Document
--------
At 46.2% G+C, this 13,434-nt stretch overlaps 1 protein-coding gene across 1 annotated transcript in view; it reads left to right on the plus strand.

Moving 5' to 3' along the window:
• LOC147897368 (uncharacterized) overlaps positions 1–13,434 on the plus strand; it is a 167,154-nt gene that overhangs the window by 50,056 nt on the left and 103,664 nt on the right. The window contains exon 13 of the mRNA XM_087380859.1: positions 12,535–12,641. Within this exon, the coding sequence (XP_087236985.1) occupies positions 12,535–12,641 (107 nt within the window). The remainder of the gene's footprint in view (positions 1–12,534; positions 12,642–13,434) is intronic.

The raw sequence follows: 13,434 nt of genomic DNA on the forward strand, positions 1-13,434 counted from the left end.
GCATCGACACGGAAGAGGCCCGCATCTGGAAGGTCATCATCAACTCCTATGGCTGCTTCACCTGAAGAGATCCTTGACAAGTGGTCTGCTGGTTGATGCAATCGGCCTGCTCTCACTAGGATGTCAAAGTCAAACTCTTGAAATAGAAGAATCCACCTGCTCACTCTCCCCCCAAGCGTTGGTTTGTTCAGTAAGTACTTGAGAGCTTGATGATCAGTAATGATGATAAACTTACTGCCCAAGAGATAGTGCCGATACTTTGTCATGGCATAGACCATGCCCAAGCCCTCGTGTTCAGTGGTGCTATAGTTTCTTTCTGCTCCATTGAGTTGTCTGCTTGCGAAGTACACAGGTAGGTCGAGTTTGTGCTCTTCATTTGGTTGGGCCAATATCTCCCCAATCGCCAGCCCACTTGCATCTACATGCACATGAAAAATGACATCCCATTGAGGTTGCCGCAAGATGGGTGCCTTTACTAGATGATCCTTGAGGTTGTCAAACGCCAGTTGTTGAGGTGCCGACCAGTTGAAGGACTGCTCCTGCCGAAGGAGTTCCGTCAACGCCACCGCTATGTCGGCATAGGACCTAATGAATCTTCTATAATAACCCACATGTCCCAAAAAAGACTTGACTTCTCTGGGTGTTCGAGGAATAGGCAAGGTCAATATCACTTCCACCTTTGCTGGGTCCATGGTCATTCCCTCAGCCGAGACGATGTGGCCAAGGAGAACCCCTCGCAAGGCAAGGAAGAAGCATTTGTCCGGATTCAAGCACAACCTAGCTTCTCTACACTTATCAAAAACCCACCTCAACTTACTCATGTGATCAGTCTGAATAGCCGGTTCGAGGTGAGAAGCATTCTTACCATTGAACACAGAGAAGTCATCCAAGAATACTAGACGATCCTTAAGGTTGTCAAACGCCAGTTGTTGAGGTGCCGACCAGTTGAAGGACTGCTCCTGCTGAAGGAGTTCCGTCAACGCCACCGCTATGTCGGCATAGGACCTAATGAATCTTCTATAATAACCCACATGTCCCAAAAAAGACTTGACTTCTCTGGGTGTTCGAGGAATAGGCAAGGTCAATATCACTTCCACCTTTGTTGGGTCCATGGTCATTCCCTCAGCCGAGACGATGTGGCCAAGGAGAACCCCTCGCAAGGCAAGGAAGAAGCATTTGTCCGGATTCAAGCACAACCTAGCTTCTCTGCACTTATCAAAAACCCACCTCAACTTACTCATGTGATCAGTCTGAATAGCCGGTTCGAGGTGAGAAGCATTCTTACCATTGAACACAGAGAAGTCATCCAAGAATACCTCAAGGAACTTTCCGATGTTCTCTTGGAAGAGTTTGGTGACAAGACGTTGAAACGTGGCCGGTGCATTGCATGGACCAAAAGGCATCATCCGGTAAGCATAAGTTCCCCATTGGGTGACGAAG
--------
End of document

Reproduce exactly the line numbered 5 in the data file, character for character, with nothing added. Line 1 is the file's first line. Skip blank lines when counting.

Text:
GCATCGACACGGAAGAGGCCCGCATCTGGAAGGTCATCATCAACTCCTATGGCTGCTTCACCTGAAGAGATCCTTGACAAGTGGTCTGCTGGTTGATGCAATCGGCCTGCTCTCACTAGGATGTCAAAGTCAAACTCTTGAAATAGAAGAATCCACCTGCTCACTCTCCCCCCAAGCGTTGGTTTGTTCAGTAAGTACTTGAGAGCTTGATGATCAGTAATGATGATAAACTTACTGCCCAAGAGATAGTGCCGATACTTTGTCATGGCATAGACCATGCCCAAGCCCTCGTGTTCAGTGGTGCTATAGTTTCTTTCTGCTCCATTGAGTTGTCTGCTTGCGAAGTACACAGGTAGGTCGAGTTTGTGCTCTTCATTTGGTTGGGCCAATATCTCCCCAATCGCCAGCCCACTTGCATCTACATGCACATGAAAAATGACATCCCATTGAGGTTGCCGCAAGATGGGTGCCTTTACTAGATGATCCTTGAGGTTGTCAAACGCCAGTTGTTGAGGTGCCGACCAGTTGAAGGACTGCTCCTGCCGAAGGAGTTCCGTCAACGCCACCGCTATGTCGGCATAGGACCTAATGAATCTTCTATAATAACCCACATGTCCCAAAAAAGACTTGACTTCTCTGGGTGTTCGAGGAATAGGCAAGGTCAATATCACTTCCACCTTTGCTGGGTCCATGGTCATTCCCTCAGCCGAGACGATGTGGCCAAGGAGAACCCCTCGCAAGGCAAGGAAGAAGCATTTGTCCGGATTCAAGCACAACCTAGCTTCTCTACACTTATCAAAAACCCACCTCAACTTACTCATGTGATCAGTCTGAATAGCCGGTTCGAGGTGAGAAGCATTCTTACCATTGAACACAGAGAAGTCATCCAAGAATACTAGACGATCCTTAAGGTTGTCAAACGCCAGTTGTTGAGGTGCCGACCAGTTGAAGGACTGCTCCTGCTGAAGGAGTTCCGTCAACGCCACCGCTATGTCGGCATAGGACCTAATGAATCTTCTATAATAACCCACATGTCCCAAAAAAGACTTGACTTCTCTGGGTGTTCGAGGAATAGGCAAGGTCAATATCACTTCCACCTTTGTTGGGTCCATGGTCATTCCCTCAGCCGAGACGATGTGGCCAAGGAGAACCCCTCGCAAGGCAAGGAAGAAGCATTTGTCCGGATTCAAGCACAACCTAGCTTCTCTGCACTTATCAAAAACCCACCTCAACTTACTCATGTGATCAGTCTGAATAGCCGGTTCGAGGTGAGAAGCATTCTTACCATTGAACACAGAGAAGTCATCCAAGAATACCTCAAGGAACTTTCCGATGTTCTCTTGGAAGAGTTTGGTGACAAGACGTTGAAACGTGGCCGGTGCATTGCATGGACCAAAAGGCATCATCCGGTAAGCATAAGTTCCCCATTGGGTGACGAAG